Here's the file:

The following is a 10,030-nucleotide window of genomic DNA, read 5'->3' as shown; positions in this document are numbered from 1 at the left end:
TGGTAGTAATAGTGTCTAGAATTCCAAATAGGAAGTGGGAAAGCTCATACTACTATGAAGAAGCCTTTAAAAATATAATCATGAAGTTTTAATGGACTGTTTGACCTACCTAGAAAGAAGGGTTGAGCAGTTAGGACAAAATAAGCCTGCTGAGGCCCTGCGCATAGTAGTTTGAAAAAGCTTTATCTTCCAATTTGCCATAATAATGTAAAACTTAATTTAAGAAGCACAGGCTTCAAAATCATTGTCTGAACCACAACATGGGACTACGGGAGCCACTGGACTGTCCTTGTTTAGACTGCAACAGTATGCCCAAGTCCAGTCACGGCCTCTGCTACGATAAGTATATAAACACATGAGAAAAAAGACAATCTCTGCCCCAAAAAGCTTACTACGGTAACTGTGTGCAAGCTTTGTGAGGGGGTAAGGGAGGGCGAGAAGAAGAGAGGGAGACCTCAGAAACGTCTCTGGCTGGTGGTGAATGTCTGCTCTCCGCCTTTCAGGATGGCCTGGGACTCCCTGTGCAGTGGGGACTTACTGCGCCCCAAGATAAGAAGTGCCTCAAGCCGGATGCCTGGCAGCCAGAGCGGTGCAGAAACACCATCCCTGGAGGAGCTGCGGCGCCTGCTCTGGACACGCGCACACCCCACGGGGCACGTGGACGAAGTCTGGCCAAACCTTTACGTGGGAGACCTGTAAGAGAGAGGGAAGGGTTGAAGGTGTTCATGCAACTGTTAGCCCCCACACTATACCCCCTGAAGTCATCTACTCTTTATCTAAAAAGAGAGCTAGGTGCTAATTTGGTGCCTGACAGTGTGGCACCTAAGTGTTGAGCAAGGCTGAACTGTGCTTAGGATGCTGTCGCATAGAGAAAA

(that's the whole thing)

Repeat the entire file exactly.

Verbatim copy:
The following is a 10,030-nucleotide window of genomic DNA, read 5'->3' as shown; positions in this document are numbered from 1 at the left end:
TGGTAGTAATAGTGTCTAGAATTCCAAATAGGAAGTGGGAAAGCTCATACTACTATGAAGAAGCCTTTAAAAATATAATCATGAAGTTTTAATGGACTGTTTGACCTACCTAGAAAGAAGGGTTGAGCAGTTAGGACAAAATAAGCCTGCTGAGGCCCTGCGCATAGTAGTTTGAAAAAGCTTTATCTTCCAATTTGCCATAATAATGTAAAACTTAATTTAAGAAGCACAGGCTTCAAAATCATTGTCTGAACCACAACATGGGACTACGGGAGCCACTGGACTGTCCTTGTTTAGACTGCAACAGTATGCCCAAGTCCAGTCACGGCCTCTGCTACGATAAGTATATAAACACATGAGAAAAAAGACAATCTCTGCCCCAAAAAGCTTACTACGGTAACTGTGTGCAAGCTTTGTGAGGGGGTAAGGGAGGGCGAGAAGAAGAGAGGGAGACCTCAGAAACGTCTCTGGCTGGTGGTGAATGTCTGCTCTCCGCCTTTCAGGATGGCCTGGGACTCCCTGTGCAGTGGGGACTTACTGCGCCCCAAGATAAGAAGTGCCTCAAGCCGGATGCCTGGCAGCCAGAGCGGTGCAGAAACACCATCCCTGGAGGAGCTGCGGCGCCTGCTCTGGACACGCGCACACCCCACGGGGCACGTGGACGAAGTCTGGCCAAACCTTTACGTGGGAGACCTGTAAGAGAGAGGGAAGGGTTGAAGGTGTTCATGCAACTGTTAGCCCCCACACTATACCCCCTGAAGTCATCTACTCTTTATCTAAAAAGAGAGCTAGGTGCTAATTTGGTGCCTGACAGTGTGGCACCTAAGTGTTGAGCAAGGCTGAACTGTGCTTAGGATGCTGTCGCATAGAGAAAA